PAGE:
SoftBank raises Sprint offer to $21.6 billion

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SoftBank raises Sprint offer to $21.6 billion
SoftBank said on Tuesday it is jacking up its bid for Sprint Nextel to $21.6 billion, the latest twist in a high stakes bid to trump a rival offer and grab a chunk of the lucrative US mobile market.

Softbank said in Tokyo it would raise its original bid by $1.5 billion to $21.6 billion, just two weeks before Sprint shareholders vote on the proposed takeover.

A joint SoftBank-Sprint statement on Tuesday encouraged Sprint shareholders to vote for the deal at the June 25 meeting, saying a rival $25.5 billion bid from US satellite communications firm Dish Network was "not reasonably likely to lead to a superior offer".

The meeting was originally scheduled for June 12, but the joint release announced it had been delayed.

The SoftBank bid would now see it control 78 percent of Sprint, the third largest US mobile carrier, up from 70 percent originally.

"We have decided to change part of the contents of the deal through negotiations with Sprint in the wake of a counter proposal of takeover by Dish Network Corporation," SoftBank said.

Under the revised deal, SoftBank would offer Sprint shareholders $16.6 billion in cash compared with $12.1 billion previously.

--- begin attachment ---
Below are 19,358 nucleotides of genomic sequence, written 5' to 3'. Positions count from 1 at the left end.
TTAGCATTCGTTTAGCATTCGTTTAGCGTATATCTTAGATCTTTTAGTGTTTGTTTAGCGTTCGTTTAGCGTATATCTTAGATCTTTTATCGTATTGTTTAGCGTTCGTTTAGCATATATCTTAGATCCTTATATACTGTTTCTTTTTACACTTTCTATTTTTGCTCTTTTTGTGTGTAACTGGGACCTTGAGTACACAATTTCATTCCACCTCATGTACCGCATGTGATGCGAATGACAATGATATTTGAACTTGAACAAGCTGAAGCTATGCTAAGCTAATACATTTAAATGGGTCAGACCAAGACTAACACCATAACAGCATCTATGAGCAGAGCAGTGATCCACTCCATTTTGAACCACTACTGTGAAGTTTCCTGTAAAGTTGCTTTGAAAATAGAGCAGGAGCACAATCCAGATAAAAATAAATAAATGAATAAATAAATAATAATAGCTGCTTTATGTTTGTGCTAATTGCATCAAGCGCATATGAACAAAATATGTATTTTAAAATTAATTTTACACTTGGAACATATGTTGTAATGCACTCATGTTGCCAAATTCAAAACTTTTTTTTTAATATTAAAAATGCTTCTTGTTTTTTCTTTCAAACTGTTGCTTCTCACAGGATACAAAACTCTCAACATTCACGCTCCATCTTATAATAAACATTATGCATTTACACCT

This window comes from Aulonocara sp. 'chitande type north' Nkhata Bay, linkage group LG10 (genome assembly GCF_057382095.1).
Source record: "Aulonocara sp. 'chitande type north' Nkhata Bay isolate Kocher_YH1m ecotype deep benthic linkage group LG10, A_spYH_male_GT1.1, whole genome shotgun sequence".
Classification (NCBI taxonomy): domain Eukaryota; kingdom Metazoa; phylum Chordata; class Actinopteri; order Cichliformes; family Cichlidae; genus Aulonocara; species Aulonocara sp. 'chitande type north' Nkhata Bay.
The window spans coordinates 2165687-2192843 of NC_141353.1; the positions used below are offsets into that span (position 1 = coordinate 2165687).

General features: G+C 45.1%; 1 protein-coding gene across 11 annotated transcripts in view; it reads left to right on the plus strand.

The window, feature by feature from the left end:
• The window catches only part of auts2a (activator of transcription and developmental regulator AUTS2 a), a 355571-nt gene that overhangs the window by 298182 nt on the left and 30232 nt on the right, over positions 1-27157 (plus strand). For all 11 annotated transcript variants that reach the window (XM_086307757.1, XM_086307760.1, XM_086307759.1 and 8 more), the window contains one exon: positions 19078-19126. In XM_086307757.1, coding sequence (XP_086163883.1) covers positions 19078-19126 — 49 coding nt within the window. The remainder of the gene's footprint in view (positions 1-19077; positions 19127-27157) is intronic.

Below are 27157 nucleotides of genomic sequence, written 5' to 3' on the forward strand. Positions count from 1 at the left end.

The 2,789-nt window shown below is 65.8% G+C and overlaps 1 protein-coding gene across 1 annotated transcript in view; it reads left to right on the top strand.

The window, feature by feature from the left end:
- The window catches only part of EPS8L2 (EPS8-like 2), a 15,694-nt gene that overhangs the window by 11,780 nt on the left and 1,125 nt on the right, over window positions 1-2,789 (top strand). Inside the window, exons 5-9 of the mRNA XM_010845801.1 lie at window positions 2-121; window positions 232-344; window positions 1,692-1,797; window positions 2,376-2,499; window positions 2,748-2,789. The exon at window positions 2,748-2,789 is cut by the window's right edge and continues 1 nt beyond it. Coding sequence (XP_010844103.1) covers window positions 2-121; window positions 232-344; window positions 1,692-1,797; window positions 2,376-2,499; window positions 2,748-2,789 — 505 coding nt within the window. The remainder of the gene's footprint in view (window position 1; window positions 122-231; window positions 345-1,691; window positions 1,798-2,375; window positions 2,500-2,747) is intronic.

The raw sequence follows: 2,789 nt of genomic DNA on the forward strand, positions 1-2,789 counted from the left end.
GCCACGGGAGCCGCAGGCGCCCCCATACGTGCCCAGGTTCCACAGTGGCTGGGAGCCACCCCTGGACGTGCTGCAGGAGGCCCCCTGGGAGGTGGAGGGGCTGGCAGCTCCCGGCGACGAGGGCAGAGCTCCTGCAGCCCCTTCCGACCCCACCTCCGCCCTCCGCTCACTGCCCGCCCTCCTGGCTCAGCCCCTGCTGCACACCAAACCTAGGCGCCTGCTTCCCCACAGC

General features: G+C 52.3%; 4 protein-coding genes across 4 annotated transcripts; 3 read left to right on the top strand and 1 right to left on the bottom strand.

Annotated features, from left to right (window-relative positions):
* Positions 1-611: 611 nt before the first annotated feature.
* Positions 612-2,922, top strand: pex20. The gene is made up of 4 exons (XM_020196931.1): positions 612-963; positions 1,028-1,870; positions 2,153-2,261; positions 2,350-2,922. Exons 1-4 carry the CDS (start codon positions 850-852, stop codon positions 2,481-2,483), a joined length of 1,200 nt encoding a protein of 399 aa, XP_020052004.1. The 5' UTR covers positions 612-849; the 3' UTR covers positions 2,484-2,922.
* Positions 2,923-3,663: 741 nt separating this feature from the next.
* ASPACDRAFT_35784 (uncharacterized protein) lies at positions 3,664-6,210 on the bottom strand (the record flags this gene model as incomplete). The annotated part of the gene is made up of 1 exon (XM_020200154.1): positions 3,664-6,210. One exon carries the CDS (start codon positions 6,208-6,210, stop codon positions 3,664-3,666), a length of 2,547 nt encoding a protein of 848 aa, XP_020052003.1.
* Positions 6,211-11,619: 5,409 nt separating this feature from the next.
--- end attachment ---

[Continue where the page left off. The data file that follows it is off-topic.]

SoftBank's Tokyo-listed shares dipped immediately after the announcement but recovered quickly, rising 1.26 percent to 5,590 yen in early trade as the broader market remained largely flat.

In May, US national security officials approved SoftBank's planned takeover, in what would be the biggest overseas acquisition by a Japanese firm.

Under the agreement, any merger must see the appointment of an independent member to the Sprint board of directors to serve as security director.

The security director, who must be approved by US authorities, will oversee national security matters and serve as a point of contact for US agencies on securities matters.

The agreement also requires that US agencies will have a one-time authority to demand Sprint remove and decommission equipment as part of Sprint's proposed takeover of the broadband firm Clearwire, a transaction separate from the SoftBank-Sprint deal.

The US Department of Justice in January urged regulators to delay the proposed SoftBank-Sprint takeover until the national security ramifications had been evaluated.

Since then, the rival bid for Sprint emerged from Dish, which has said the tie-up with SoftBank would pose national security risks.

SoftBank, known in Japan for its quirky television commercials starring a talking snow white dog and American actors including Tommy Lee Jones, has benefited from growing demand at home for Apple's iPhone.

It was the only Japanese mobile operator to offer the popular smartphone until rival KDDI, the country's second-largest operator, later started selling it.
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